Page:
The lives of as many as 1.5 billion people could be in jeopardy in the Hindu Kush-Himalayan (HKH) region owing to human-induced climate change, according to an alarming revelation by a new study.  

The study claims that catastrophic changes in the region’s water system as a direct consequence of rapidly retreating glaciers is a dire threat that should not be taken lightly. It further states the situation will worsen over time with the glacial retreat gaining more momentum.

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Image Courtesy: ICIMOD

The researchers behind the study, Dr. Arun B. Shrestha and Anjali Prakash from the International Center for Integrated Mountain Development, states that at lower elevations, the glacial retreat is not going to be the driving force behind the ongoing changes in the water system for over the next couple of decades or so. Instead, it will be other factors such as ever-increasing human consumption and groundwater reduction that will play the pivotal role.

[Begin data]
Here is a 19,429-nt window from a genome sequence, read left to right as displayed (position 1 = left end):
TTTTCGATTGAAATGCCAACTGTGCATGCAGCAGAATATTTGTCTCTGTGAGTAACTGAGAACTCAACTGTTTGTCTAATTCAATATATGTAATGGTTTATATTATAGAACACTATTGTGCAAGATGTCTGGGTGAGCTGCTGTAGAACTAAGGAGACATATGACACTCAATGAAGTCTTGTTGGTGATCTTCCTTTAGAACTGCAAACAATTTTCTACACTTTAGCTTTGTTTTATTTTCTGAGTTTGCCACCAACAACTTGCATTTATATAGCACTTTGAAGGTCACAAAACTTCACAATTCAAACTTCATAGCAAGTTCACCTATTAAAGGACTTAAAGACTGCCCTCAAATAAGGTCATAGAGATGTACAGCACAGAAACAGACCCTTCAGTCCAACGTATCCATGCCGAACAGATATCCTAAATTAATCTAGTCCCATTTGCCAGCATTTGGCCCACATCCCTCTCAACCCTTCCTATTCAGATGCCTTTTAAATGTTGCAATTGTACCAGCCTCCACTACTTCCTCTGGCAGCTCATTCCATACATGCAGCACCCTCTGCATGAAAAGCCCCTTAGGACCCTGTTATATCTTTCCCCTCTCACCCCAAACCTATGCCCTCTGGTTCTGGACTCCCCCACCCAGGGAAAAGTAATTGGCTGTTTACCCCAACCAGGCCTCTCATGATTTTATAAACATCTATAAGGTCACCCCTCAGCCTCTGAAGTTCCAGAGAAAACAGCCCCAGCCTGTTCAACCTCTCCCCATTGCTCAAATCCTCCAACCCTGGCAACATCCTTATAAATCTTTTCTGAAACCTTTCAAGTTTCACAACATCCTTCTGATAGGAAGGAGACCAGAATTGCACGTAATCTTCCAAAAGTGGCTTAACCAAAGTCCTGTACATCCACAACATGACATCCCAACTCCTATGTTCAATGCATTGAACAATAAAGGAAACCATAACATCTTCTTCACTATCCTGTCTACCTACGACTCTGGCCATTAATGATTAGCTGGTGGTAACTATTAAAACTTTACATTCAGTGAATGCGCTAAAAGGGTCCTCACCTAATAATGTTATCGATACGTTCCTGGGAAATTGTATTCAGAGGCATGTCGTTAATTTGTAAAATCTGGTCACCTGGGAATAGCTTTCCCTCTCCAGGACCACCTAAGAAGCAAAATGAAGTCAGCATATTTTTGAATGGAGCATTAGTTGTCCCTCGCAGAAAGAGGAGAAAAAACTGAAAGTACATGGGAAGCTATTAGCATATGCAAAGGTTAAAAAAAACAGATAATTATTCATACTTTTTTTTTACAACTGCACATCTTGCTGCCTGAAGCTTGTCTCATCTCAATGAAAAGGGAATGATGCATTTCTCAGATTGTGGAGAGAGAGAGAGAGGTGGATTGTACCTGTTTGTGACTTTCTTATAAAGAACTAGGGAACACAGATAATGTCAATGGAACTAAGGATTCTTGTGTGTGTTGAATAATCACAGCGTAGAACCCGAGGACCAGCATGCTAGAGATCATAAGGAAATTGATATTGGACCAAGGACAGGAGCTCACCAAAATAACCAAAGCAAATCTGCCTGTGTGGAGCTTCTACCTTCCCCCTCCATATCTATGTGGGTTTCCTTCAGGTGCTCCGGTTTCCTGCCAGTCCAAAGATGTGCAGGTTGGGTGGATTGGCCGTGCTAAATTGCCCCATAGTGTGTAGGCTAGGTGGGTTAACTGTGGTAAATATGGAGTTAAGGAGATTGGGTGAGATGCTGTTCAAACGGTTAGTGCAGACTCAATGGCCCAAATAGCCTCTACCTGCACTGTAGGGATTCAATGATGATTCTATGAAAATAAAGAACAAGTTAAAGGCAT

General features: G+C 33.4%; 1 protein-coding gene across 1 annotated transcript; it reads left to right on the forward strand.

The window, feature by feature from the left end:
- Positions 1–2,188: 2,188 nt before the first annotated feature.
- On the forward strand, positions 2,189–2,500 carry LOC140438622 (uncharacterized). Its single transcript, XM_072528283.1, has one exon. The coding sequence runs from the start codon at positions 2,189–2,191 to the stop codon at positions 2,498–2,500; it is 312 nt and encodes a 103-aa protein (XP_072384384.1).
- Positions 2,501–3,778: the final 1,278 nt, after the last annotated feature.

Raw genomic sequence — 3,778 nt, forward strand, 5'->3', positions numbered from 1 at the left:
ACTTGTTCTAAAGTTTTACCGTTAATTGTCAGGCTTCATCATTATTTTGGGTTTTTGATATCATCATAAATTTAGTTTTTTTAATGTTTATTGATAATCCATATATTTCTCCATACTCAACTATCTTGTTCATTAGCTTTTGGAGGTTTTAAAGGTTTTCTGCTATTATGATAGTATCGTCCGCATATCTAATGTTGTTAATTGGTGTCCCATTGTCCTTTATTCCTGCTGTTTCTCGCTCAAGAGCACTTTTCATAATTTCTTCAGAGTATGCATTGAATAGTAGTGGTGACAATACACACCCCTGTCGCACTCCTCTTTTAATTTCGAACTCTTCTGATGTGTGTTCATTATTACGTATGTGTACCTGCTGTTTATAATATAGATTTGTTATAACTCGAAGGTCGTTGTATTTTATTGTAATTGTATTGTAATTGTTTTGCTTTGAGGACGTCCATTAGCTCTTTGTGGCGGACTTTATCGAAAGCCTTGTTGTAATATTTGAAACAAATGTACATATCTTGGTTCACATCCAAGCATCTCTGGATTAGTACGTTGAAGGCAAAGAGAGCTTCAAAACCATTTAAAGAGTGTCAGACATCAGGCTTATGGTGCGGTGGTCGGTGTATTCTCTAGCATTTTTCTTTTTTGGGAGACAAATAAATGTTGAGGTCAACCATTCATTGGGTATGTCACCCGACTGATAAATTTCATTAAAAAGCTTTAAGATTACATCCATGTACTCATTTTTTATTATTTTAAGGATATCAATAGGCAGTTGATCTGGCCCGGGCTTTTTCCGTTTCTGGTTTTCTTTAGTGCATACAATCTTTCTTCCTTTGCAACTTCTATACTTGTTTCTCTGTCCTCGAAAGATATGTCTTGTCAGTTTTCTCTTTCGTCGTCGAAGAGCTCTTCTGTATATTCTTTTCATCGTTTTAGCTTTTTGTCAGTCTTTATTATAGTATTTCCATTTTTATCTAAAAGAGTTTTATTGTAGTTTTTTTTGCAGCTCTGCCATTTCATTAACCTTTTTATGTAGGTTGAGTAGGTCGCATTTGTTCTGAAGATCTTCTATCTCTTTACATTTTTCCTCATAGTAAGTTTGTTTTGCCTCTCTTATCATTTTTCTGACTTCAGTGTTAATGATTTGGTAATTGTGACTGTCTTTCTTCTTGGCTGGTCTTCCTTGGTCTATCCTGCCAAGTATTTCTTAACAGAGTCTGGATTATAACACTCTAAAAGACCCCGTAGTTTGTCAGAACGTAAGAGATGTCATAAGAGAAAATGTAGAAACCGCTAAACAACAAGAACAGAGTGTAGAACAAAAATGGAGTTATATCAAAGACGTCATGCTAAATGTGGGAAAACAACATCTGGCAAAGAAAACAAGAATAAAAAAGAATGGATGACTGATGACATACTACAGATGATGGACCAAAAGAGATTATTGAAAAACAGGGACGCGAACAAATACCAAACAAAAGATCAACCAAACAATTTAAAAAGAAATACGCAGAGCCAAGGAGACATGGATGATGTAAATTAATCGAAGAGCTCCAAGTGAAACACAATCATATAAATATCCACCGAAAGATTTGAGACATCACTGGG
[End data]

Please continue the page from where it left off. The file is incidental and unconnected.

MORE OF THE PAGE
Meanwhile, at higher elevations, the impact from the glacial retreat could be far more severe with far-reaching damages in the water flow of several rivers.

“The shifts in the location, intensity, and variability of rain and snow due to climate change impacts will likely have a greater impact on regional water supplies and groundwater recharge than glacial retreat,” claims the study, according to The Economic Times.

Worth noting, the Hindu Kush Himalayan region happens to be among the most complex, dynamic, and diverse mountain systems in the world. In comprises an extensive network of glacial systems and rivers that make it more like the unofficial “Third Pole” of the earth. This mountain system is also responsible for providing more than 1.5 billion people and countless of other species with fresh water.

“Increased melting may initially increase the volume of water in rivers, which could mean increased flooding, but as glaciers recede and disappear, the amount of melted snow entering rivers could decrease significantly. Such a situation would result in a substantial decline in the rates of groundwater recharge in some areas,” the study adds. [Via Times of India]